Gerhardt had also introduced Jake to a forger who, for the cost of another diamond, had made up four new passports for him. Jake thought it prudent to have more than one, just in case he should need them. The workmanship was excellent and sitting next to the genuine one the counterfeit versions looked identical.

In possession of his new passports after an insufferable three week wait for them, Jake finally left Amsterdam taking the train to Antwerp where he had an appointment with Gerhardt’s diamond buyer.


Jake had spent most of the previous three weeks holed up in his hotel room awaiting word from both Gerhardt and the forger. Three weeks with nothing but guilt and regret for company but it was too late to go back now and he resolved to push on with his plan, convinced that ultimately it would be for the best.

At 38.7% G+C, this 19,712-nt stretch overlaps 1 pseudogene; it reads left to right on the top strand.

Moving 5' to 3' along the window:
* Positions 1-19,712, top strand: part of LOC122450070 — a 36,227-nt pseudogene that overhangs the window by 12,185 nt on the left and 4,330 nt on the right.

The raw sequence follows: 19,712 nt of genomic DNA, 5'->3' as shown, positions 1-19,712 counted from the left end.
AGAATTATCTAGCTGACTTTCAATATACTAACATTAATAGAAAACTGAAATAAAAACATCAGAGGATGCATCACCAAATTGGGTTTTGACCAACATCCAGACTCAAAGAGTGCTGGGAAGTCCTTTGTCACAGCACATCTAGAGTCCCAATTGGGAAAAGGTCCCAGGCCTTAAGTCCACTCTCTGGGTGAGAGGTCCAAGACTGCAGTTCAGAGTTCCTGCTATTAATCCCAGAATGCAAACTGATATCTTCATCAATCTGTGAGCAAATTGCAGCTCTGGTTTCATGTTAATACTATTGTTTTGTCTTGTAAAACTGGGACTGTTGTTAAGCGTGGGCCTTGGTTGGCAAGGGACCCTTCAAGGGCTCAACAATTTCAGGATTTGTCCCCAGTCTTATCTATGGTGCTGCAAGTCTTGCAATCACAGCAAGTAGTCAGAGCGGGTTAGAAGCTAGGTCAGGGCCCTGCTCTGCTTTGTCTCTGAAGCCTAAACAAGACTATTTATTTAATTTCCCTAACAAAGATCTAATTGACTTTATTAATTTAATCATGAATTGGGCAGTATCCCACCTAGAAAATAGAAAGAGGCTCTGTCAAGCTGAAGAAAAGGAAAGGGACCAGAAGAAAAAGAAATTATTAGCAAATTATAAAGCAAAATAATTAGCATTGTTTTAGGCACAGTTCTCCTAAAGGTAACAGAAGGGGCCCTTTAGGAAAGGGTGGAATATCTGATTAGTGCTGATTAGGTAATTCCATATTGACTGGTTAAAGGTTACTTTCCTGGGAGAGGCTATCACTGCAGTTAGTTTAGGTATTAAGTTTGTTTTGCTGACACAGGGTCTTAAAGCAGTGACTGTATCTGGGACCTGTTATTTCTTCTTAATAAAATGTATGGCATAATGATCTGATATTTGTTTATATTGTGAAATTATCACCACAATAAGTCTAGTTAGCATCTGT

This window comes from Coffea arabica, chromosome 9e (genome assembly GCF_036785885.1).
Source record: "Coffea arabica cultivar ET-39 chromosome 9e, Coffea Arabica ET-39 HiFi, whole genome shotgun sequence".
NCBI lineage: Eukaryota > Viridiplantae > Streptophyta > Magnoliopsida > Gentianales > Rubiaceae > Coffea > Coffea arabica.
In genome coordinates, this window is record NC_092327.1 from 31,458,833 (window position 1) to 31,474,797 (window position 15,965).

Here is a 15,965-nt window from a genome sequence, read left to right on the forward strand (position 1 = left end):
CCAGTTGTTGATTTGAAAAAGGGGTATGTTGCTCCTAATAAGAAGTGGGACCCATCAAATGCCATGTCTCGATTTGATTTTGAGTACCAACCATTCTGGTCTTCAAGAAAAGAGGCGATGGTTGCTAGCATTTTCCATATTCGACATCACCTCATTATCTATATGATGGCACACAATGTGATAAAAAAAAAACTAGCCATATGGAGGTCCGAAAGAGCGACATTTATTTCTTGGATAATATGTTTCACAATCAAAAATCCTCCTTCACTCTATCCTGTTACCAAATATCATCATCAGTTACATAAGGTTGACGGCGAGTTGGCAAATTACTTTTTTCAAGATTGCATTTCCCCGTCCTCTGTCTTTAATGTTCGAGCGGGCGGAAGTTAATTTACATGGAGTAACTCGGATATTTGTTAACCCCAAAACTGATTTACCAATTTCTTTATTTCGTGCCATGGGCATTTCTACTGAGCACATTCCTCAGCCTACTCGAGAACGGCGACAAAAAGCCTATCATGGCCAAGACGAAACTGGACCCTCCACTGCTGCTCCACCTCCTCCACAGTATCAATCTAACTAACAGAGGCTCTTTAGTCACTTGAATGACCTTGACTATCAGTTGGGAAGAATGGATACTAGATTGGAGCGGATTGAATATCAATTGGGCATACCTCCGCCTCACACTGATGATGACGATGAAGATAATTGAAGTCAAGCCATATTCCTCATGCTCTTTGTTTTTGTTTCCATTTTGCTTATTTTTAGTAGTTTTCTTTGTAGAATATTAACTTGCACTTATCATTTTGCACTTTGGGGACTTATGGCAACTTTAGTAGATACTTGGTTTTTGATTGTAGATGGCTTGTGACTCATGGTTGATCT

However, as Jake stepped off the train at Antwerp Central station he felt a great burden of culpability upon his shoulders. Whatever else had happened in his past, he had always been honest. But now he was a thief with a criminal agenda. He did not know to whom the diamonds belonged but they were certainly not his and now he bitterly regretted taking them. But that was of very little relevance now.

He looked around at the magnificent architecture of the historical station building but was immune to its beauty today. Glancing up at the metal and glass dome, where in a previous life, he would have been impressed by the sheer scale of design, he saw only dark clouds above and heavy rain lashing against the window panes. The weather matched his mood.

Outside, in the pouring rain, keeping his backpack close, he hailed a taxi and asked the driver to take him to a reasonably priced hotel somewhere near to the Diamond District, which he duly did.

The Rubens Antwerpen Continental was comfortable enough for an overnight stay and just a short taxi ride away from where Jake was due to meet the buyer Gerhardt had laid on.